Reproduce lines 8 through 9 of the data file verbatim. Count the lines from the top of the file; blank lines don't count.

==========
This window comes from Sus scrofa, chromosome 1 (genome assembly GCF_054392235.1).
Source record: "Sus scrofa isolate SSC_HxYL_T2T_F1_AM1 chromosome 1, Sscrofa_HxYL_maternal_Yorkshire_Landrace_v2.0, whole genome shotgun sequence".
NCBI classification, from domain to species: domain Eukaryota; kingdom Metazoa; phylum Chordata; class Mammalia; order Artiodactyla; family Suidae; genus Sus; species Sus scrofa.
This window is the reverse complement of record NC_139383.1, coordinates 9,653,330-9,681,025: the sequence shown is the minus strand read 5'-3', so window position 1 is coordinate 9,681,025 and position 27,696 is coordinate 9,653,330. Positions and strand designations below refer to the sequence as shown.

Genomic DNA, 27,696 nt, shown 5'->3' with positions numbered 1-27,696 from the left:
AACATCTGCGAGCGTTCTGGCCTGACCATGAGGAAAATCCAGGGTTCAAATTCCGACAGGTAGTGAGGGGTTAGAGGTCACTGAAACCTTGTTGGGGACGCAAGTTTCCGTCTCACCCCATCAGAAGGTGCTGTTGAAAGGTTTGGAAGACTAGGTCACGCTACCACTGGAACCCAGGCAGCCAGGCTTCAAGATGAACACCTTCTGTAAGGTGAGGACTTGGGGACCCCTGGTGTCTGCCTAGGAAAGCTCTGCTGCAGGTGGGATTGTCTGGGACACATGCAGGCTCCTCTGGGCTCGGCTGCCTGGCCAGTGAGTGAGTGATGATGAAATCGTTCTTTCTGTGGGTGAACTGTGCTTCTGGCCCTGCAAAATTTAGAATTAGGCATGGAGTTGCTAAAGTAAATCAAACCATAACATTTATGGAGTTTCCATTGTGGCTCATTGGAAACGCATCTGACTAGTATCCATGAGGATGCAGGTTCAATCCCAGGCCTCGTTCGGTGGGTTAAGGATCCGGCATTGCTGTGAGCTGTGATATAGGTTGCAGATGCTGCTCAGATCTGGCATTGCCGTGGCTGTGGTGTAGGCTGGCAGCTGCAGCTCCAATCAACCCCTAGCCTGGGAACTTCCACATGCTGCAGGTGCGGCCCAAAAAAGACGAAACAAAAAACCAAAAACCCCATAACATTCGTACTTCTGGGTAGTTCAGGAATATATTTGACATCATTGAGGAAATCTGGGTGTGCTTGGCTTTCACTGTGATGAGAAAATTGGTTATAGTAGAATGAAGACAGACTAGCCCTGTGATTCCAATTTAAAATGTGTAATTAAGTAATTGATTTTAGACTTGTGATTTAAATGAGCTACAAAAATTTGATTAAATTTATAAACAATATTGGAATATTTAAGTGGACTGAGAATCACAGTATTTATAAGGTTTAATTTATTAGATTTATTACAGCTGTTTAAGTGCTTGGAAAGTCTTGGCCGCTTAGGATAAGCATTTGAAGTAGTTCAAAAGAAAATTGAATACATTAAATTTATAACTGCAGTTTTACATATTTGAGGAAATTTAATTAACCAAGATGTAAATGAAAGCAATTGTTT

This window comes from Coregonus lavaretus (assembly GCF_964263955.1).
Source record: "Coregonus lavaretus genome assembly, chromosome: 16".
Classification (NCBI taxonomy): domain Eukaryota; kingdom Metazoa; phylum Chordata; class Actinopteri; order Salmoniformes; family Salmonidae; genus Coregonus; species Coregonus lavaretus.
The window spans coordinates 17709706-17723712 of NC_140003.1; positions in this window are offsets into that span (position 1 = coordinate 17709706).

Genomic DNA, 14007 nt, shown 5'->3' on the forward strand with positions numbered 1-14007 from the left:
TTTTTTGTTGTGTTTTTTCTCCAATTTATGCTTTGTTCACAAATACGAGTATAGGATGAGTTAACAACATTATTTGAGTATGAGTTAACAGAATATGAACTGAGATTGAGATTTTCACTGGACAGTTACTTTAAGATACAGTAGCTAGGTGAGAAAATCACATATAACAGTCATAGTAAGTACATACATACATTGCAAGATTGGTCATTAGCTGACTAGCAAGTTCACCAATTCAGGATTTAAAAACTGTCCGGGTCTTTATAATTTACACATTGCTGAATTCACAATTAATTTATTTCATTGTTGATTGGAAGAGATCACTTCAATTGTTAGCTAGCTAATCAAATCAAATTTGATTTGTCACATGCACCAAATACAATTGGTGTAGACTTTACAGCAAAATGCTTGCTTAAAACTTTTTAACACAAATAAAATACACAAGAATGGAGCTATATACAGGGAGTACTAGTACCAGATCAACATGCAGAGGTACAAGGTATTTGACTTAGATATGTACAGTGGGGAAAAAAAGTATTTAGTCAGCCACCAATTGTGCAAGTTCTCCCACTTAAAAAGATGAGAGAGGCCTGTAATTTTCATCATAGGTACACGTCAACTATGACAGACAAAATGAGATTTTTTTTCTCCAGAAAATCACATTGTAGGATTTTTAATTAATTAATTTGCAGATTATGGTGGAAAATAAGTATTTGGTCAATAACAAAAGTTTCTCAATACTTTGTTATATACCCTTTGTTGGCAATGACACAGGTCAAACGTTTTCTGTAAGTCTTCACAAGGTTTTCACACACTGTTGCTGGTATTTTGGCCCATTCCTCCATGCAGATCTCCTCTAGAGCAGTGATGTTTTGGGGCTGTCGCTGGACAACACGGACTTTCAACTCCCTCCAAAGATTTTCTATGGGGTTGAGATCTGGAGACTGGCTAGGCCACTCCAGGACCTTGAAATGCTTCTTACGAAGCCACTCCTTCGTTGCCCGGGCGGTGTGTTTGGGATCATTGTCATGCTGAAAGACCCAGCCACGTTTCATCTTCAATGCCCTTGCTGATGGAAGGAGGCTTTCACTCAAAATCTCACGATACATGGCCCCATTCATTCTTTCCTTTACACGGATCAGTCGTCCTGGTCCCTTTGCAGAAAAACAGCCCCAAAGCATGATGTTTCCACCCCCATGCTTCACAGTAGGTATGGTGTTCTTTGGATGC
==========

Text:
Source record: "Coregonus lavaretus genome assembly, chromosome: 16".
Classification (NCBI taxonomy): domain Eukaryota; kingdom Metazoa; phylum Chordata; class Actinopteri; order Salmoniformes; family Salmonidae; genus Coregonus; species Coregonus lavaretus.